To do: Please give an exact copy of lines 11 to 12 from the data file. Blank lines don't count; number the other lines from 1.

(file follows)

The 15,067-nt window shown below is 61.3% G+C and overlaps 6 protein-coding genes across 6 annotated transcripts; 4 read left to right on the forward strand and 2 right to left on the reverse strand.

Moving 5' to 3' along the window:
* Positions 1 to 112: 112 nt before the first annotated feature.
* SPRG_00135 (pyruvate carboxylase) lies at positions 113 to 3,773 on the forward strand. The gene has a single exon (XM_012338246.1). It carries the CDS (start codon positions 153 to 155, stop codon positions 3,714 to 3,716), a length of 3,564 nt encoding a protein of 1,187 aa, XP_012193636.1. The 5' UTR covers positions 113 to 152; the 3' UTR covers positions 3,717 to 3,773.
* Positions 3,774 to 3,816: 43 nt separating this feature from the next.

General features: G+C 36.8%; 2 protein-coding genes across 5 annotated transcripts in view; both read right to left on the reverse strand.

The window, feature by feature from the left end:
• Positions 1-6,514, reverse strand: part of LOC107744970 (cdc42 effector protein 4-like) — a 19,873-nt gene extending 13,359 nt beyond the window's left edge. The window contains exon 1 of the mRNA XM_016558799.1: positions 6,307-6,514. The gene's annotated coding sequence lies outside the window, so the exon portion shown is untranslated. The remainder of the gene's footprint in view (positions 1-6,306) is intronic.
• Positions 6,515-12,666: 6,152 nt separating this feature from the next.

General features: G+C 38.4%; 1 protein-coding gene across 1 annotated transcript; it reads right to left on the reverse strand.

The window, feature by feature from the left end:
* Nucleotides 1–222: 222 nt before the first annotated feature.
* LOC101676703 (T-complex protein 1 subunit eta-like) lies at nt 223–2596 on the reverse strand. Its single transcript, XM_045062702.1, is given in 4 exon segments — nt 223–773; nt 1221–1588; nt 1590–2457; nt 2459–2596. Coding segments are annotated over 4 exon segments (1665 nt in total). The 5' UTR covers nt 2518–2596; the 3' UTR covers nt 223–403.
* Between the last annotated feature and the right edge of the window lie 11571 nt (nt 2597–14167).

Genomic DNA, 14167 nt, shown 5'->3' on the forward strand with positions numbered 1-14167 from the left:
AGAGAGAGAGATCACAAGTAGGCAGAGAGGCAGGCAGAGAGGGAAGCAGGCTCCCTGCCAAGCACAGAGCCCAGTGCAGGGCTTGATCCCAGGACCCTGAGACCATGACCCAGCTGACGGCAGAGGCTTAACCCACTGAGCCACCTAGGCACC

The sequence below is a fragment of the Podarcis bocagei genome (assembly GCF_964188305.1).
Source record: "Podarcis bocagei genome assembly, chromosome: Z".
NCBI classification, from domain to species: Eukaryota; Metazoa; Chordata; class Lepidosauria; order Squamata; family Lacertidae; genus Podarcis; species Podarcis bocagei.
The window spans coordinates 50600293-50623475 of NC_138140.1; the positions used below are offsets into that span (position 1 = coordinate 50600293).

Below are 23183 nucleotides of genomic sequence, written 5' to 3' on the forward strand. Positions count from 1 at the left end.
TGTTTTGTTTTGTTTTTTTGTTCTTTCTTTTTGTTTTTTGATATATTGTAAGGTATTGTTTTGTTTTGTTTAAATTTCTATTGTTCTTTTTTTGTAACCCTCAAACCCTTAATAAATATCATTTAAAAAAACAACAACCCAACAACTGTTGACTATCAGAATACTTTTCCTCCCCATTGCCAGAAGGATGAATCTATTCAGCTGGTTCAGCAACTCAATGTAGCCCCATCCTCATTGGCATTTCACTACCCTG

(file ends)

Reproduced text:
The window, feature by feature from the left end:
* Nucleotides 1–222: 222 nt before the first annotated feature.